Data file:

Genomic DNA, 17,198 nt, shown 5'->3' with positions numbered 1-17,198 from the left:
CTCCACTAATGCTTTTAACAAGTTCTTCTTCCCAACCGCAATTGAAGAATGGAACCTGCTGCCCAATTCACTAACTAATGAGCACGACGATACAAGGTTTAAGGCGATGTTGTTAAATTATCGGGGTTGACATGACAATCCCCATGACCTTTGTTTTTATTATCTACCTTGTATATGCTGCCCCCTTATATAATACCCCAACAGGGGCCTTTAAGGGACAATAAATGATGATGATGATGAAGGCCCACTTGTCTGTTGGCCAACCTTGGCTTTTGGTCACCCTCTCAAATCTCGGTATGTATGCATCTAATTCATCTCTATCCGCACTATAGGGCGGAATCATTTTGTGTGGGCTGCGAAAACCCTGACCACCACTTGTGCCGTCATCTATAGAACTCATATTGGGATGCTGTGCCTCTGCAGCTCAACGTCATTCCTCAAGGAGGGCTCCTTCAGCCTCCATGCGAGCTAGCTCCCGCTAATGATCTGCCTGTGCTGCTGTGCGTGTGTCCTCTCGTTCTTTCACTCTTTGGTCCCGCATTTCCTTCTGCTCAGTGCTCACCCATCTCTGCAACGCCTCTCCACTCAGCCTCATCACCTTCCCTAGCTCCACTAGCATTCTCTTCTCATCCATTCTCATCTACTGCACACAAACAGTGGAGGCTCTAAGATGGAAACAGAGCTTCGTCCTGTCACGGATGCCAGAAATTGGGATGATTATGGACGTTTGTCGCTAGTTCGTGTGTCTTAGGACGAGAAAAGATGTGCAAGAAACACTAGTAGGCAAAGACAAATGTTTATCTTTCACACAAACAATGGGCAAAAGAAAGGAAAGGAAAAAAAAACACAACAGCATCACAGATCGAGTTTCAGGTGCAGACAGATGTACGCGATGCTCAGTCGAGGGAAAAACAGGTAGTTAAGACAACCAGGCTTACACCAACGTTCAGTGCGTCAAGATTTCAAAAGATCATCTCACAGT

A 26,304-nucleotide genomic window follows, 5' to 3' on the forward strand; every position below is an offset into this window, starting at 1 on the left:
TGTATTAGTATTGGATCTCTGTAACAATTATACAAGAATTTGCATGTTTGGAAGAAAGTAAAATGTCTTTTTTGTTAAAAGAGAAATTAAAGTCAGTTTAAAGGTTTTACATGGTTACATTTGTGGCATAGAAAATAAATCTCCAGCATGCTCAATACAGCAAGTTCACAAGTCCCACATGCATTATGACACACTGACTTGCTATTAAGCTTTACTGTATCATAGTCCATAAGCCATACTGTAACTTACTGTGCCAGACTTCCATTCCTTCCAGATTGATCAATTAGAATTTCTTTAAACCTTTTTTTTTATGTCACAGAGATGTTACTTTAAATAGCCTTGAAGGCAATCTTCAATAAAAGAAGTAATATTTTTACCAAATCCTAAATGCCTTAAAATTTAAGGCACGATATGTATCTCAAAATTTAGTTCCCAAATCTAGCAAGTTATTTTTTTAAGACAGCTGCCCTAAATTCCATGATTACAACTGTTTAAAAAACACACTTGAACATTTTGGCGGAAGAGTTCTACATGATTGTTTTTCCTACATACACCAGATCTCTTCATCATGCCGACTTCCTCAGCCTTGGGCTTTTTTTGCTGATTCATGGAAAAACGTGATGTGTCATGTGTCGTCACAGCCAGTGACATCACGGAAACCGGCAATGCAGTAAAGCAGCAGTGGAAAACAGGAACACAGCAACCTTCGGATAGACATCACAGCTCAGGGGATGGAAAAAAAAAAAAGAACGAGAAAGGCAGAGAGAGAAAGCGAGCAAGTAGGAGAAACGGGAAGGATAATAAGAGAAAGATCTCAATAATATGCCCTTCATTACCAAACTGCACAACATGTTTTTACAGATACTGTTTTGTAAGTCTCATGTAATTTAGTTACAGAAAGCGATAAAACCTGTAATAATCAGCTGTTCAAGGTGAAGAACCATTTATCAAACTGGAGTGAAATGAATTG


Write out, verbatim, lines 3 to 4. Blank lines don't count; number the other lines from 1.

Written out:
A 26,304-nucleotide genomic window follows, 5' to 3' on the forward strand; every position below is an offset into this window, starting at 1 on the left:
TGTATTAGTATTGGATCTCTGTAACAATTATACAAGAATTTGCATGTTTGGAAGAAAGTAAAATGTCTTTTTTGTTAAAAGAGAAATTAAAGTCAGTTTAAAGGTTTTACATGGTTACATTTGTGGCATAGAAAATAAATCTCCAGCATGCTCAATACAGCAAGTTCACAAGTCCCACATGCATTATGACACACTGACTTGCTATTAAGCTTTACTGTATCATAGTCCATAAGCCATACTGTAACTTACTGTGCCAGACTTCCATTCCTTCCAGATTGATCAATTAGAATTTCTTTAAACCTTTTTTTTTATGTCACAGAGATGTTACTTTAAATAGCCTTGAAGGCAATCTTCAATAAAAGAAGTAATATTTTTACCAAATCCTAAATGCCTTAAAATTTAAGGCACGATATGTATCTCAAAATTTAGTTCCCAAATCTAGCAAGTTATTTTTTTAAGACAGCTGCCCTAAATTCCATGATTACAACTGTTTAAAAAACACACTTGAACATTTTGGCGGAAGAGTTCTACATGATTGTTTTTCCTACATACACCAGATCTCTTCATCATGCCGACTTCCTCAGCCTTGGGCTTTTTTTGCTGATTCATGGAAAAACGTGATGTGTCATGTGTCGTCACAGCCAGTGACATCACGGAAACCGGCAATGCAGTAAAGCAGCAGTGGAAAACAGGAACACAGCAACCTTCGGATAGACATCACAGCTCAGGGGATGGAAAAAAAAAAAAGAACGAGAAAGGCAGAGAGAGAAAGCGAGCAAGTAGGAGAAACGGGAAGGATAATAAGAGAAAGATCTCAATAATATGCCCTTCATTACCAAACTGCACAACATGTTTTTACAGATACTGTTTTGTAAGTCTCATGTAATTTAGTTACAGAAAGCGATAAAACCTGTAATAATCAGCTGTTCAAGGTGAAGAACCATTTATCAAACTGGAGTGAAATGAATTG